Archive for December, 2010

Trends in Japan 2010: Twitter

Friday, December 31st, 2010

Twas the year of Twitter in Japan

Twas the year of Twitter in Japan

While gloomy year-end political and economic round-ups are suggesting that happiness was not abundant in Japan this year, there’s no denying that 2010 turned out pretty good for a certain little blue bird in Japan. Twitter soared in Japan this year, attracting some 1o million users and spawning dozens of new words and ways to use the microblogging service. “Japan is the fastest-growing country in the world,” said Twitter CEO Evan Williams when visiting Tokyo this summer for a Tweetup. And it’s about more than being the country that holds the record for most tweets per second.

English, please

Japanese became the second most-used language on Twitter after English. Japanese Twitter users flocked to books and magazines that promised to show them how to learn colloquial English by following native speakers and practicing the language 140 characters at a time. People appended hashtags like #engtweet and #eigodewa to messages to show that they were practicing their English and to find like-minded students looking for microlessons.

Say what?

Twitter brought new words and compounds into the Japanese language, mostly thanking people for doing the things people do on Twitter: foro-ari (thanks for following), oha-ari (thanks for saying good morning), and otsu-ari (for saying “otsukaresama,” a catch-all commendation for a job well done). Could ari-ari, thanking people for saying thank you, be far behind? One neologism that made the big leap from online niches to mainstream usage in 2010 was nau (なう), which means “now” and is used in tweets to  emphasize what one is doing . . . now. The word is popping up on advertising and posters all over Japan, nau.

Look who’s tweeting

Everyone seemed to be getting in on the Twitter act. From politicians such as ex-Prime Minister Yukio Hatoyama (who has Japanese and English accounts) to chatty business tycoons like Masayoshi Son, no one seemed to be too important to dash off the occasional tweet, either formal or friendly. It became a way for them to keep in touch with the masses directly. Hundreds of people who didn’t tweet themselves, whether  because they were too busy or not interested (or long dead), had automated Twitter “bots” tapping out pre-coded versions of their famous quotes and catch-phrases.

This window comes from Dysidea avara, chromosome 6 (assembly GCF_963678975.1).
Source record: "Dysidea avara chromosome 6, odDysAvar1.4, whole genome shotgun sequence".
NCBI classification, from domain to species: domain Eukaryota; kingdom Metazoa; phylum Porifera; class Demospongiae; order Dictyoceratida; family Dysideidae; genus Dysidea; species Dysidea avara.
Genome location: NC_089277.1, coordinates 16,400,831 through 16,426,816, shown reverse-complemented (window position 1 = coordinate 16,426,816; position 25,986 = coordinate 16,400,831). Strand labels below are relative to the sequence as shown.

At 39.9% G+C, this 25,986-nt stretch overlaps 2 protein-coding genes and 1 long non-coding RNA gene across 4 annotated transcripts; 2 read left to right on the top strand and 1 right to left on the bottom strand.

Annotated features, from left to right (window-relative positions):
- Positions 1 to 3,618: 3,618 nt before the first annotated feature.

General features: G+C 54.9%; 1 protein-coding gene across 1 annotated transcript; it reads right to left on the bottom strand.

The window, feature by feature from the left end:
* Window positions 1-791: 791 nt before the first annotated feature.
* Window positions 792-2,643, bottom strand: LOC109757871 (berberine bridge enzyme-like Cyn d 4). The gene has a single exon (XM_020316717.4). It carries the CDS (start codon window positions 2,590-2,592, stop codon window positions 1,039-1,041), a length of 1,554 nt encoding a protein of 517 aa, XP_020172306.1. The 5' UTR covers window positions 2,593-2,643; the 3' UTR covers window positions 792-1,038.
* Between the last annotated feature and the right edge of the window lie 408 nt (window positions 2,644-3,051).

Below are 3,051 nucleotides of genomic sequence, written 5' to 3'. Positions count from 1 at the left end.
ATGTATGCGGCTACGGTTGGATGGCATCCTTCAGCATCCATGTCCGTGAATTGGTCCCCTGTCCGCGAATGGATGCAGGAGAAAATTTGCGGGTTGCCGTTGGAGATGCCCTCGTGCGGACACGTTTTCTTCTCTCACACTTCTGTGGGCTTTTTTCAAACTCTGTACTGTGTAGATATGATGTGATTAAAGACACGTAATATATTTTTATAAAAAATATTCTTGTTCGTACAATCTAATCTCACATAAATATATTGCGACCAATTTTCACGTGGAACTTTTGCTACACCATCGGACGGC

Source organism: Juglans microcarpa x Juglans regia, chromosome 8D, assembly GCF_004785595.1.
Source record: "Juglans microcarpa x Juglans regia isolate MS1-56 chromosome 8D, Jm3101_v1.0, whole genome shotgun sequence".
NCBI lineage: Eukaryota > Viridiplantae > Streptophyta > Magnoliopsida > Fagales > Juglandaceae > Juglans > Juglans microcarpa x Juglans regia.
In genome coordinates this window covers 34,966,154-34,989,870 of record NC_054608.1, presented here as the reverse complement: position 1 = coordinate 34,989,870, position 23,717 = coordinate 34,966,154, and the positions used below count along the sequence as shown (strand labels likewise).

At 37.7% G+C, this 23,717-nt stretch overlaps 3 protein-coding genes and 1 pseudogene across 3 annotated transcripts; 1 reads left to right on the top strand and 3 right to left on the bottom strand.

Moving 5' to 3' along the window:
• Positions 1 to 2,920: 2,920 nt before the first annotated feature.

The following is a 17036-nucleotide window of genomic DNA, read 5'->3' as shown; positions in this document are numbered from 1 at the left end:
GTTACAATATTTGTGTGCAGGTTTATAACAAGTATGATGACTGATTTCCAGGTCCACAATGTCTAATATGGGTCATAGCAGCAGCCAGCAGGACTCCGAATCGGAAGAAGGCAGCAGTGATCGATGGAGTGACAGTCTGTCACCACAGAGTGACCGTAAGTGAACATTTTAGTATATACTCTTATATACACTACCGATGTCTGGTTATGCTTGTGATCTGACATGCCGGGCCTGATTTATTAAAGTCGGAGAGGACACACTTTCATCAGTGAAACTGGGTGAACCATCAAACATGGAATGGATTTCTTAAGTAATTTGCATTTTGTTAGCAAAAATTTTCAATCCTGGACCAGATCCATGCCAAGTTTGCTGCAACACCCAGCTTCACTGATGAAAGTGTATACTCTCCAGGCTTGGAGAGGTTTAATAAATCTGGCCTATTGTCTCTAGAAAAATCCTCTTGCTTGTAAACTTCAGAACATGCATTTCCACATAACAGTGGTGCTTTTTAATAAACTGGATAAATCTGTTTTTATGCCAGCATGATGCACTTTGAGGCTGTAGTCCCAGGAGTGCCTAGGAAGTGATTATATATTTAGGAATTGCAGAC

More tweeters, more discounts

As the number of people on Twitter grew, so did their collective buying power. People swarmed to flash-marketing sites that offer huge price cuts on specific items or services for limited time periods. Homegrown Groupon clones like Q:Pod and Pom Parade made a strong showing with deeply discounted deals on everything from fancy dinners to spa packages.

Let’s play a game
Marketers got innovative with games and “Twitter toys” that explored new social opportunities for interactive marketing. Espresso Blux’s Twitter samurai drama took a storyline that started on TV commercials and subway posters and was continued with a complex and tongue-in-cheek Twitter campaign online. Uniqlo rolled out one interactive Twitter multimedia mash-up after another, and even convinced thousands of people to queue in a virtual “Lucky Line.”

Year of the rabbit, year of the bluebird?

As all signs for 2011 point to the smartphone market continuing to grow in Japan, it remains to be seen what new directions mobile social media will take. Why not keep the Twitter trend going into the new year by tweeting this story nau?

Trends in Japan 2010: food and drink

Friday, December 31st, 2010

This year’s hottest product, quite literally, was taberu rayu, a spicy sauce that made it into the top keywords of the year and even beat smart phones to the top spot of Nikkei Trendy’s hit product list for 2010. Back in July we reported on how the chili-infused condiment, which contains minced onion and garlic, had gone from a foodie novelty to one of the Japan’s hottest new sauces in just under a year. Figuring out that it tasted delicious on burgers, big-name brands like Mos Burger picked up the trend and ran with it. The chain’s crunchy rayu burger, designed by Terry Ito, was a huge hit this summer.

Sales of All-Free were suspended in August due to high demand

Japan’s unusually hot summer was cited as part of the reason behind the taberu rayu craze (spicy food is said to be cooling in hot weather), and other brands profited from the sweltering temperatures as well. Stocks of Japan’s favorite retro ice lolly Garigari-kun were dangerously low at one point during the summer, causing makers to officially apologize to disappointed customers. Suntory also found it hard to keep up with demand for their new All-Free non alcoholic low calorie beer, and in August, according to Daily Yomiuri, were forced to temporarily suspend sales until September.

One of the more unusual food trends to break over the summer was the new Tokyo-based fad for chowing down on a big bowl of ramen noodle broth for breakfast. The idea is for busy workers to stock up on calories ahead of a grueling day, enabling them to either skip lunch or grab a small snack on the fly during the day. While the number of restaurants serving ramen has increased in recent years, the trend hasn’t quite reached epidemic proportions yet. The idea of morning mochi provided an attractive alternative to those seeking a seeking a hearty breakfast at home: Marushin’s Good Morning Breakfast Mochi, launched in April this year, proved much more popular than the company initially expected with sales figures 180 percent higher than the company’s typical mochi sales.